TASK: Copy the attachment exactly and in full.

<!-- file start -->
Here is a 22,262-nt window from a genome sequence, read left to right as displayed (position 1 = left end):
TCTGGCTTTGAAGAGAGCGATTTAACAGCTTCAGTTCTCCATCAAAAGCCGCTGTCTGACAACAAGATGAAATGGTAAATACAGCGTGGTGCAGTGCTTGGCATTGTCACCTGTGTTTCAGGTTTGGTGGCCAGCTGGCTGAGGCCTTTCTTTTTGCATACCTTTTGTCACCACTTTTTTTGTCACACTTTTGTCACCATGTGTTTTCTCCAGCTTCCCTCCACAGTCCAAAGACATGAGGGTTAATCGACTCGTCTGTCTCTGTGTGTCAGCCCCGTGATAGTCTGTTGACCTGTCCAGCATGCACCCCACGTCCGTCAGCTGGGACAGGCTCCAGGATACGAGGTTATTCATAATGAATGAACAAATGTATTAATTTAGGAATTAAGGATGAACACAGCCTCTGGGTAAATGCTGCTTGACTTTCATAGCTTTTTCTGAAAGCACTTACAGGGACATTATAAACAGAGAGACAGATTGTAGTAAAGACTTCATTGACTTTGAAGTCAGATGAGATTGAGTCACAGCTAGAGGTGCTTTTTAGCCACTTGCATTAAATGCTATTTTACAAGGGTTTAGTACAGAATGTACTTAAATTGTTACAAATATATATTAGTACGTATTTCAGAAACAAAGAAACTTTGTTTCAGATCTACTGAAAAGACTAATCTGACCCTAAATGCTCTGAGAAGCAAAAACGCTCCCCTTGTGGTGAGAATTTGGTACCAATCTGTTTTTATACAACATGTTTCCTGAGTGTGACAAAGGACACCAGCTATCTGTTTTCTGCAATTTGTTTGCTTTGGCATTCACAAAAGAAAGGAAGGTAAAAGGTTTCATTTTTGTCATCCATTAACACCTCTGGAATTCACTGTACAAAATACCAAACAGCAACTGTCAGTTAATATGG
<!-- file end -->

Here is a 22,262-nt window from a genome sequence, read left to right as displayed (position 1 = left end):
TCTGGCTTTGAAGAGAGCGATTTAACAGCTTCAGTTCTCCATCAAAAGCCGCTGTCTGACAACAAGATGAAATGGTAAATACAGCGTGGTGCAGTGCTTGGCATTGTCACCTGTGTTTCAGGTTTGGTGGCCAGCTGGCTGAGGCCTTTCTTTTTGCATACCTTTTGTCACCACTTTTTTTGTCACACTTTTGTCACCATGTGTTTTCTCCAGCTTCCCTCCACAGTCCAAAGACATGAGGGTTAATCGACTCGTCTGTCTCTGTGTGTCAGCCCCGTGATAGTCTGTTGACCTGTCCAGCATGCACCCCACGTCCGTCAGCTGGGACAGGCTCCAGGATACGAGGTTATTCATAATGAATGAACAAATGTATTAATTTAGGAATTAAGGATGAACACAGCCTCTGGGTAAATGCTGCTTGACTTTCATAGCTTTTTCTGAAAGCACTTACAGGGACATTATAAACAGAGAGACAGATTGTAGTAAAGACTTCATTGACTTTGAAGTCAGATGAGATTGAGTCACAGCTAGAGGTGCTTTTTAGCCACTTGCATTAAATGCTATTTTACAAGGGTTTAGTACAGAATGTACTTAAATTGTTACAAATATATATTAGTACGTATTTCAGAAACAAAGAAACTTTGTTTCAGATCTACTGAAAAGACTAATCTGACCCTAAATGCTCTGAGAAGCAAAAACGCTCCCCTTGTGGTGAGAATTTGGTACCAATCTGTTTTTATACAACATGTTTCCTGAGTGTGACAAAGGACACCAGCTATCTGTTTTCTGCAATTTGTTTGCTTTGGCATTCACAAAAGAAAGGAAGGTAAAAGGTTTCATTTTTGTCATCCATTAACACCTCTGGAATTCACTGTACAAAATACCAAACAGCAACTGTCAGTTAATATGG